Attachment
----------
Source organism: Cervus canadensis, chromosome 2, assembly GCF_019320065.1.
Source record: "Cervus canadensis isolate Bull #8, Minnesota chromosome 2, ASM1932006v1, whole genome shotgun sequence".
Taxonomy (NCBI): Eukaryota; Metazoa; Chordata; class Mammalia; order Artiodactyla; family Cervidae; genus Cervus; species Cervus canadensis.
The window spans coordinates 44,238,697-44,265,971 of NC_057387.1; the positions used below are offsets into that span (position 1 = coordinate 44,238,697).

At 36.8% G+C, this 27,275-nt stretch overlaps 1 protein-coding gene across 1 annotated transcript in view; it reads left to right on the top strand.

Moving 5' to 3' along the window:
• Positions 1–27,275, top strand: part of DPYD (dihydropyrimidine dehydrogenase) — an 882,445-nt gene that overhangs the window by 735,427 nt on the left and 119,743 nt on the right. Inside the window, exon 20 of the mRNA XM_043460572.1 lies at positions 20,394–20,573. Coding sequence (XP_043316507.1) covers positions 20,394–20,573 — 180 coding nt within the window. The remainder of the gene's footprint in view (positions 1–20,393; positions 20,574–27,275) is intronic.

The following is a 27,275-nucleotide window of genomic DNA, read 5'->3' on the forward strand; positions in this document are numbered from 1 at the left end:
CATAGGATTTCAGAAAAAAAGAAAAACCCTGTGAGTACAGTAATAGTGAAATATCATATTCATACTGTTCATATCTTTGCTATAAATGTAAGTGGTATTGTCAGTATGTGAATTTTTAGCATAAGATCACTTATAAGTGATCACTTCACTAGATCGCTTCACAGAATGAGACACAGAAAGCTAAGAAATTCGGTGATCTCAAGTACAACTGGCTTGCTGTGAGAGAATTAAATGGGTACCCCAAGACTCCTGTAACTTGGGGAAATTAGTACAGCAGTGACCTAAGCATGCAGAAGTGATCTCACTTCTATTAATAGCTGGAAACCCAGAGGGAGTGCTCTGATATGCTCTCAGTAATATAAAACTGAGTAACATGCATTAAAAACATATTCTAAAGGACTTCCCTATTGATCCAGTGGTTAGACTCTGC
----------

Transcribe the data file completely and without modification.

Source organism: Cervus canadensis, chromosome 2, assembly GCF_019320065.1.
Source record: "Cervus canadensis isolate Bull #8, Minnesota chromosome 2, ASM1932006v1, whole genome shotgun sequence".
Taxonomy (NCBI): Eukaryota; Metazoa; Chordata; class Mammalia; order Artiodactyla; family Cervidae; genus Cervus; species Cervus canadensis.
The window spans coordinates 44,238,697-44,265,971 of NC_057387.1; the positions used below are offsets into that span (position 1 = coordinate 44,238,697).

At 36.8% G+C, this 27,275-nt stretch overlaps 1 protein-coding gene across 1 annotated transcript in view; it reads left to right on the top strand.

Moving 5' to 3' along the window:
• Positions 1–27,275, top strand: part of DPYD (dihydropyrimidine dehydrogenase) — an 882,445-nt gene that overhangs the window by 735,427 nt on the left and 119,743 nt on the right. Inside the window, exon 20 of the mRNA XM_043460572.1 lies at positions 20,394–20,573. Coding sequence (XP_043316507.1) covers positions 20,394–20,573 — 180 coding nt within the window. The remainder of the gene's footprint in view (positions 1–20,393; positions 20,574–27,275) is intronic.

The following is a 27,275-nucleotide window of genomic DNA, read 5'->3' on the forward strand; positions in this document are numbered from 1 at the left end:
CATAGGATTTCAGAAAAAAAGAAAAACCCTGTGAGTACAGTAATAGTGAAATATCATATTCATACTGTTCATATCTTTGCTATAAATGTAAGTGGTATTGTCAGTATGTGAATTTTTAGCATAAGATCACTTATAAGTGATCACTTCACTAGATCGCTTCACAGAATGAGACACAGAAAGCTAAGAAATTCGGTGATCTCAAGTACAACTGGCTTGCTGTGAGAGAATTAAATGGGTACCCCAAGACTCCTGTAACTTGGGGAAATTAGTACAGCAGTGACCTAAGCATGCAGAAGTGATCTCACTTCTATTAATAGCTGGAAACCCAGAGGGAGTGCTCTGATATGCTCTCAGTAATATAAAACTGAGTAACATGCATTAAAAACATATTCTAAAGGACTTCCCTATTGATCCAGTGGTTAGACTCTGC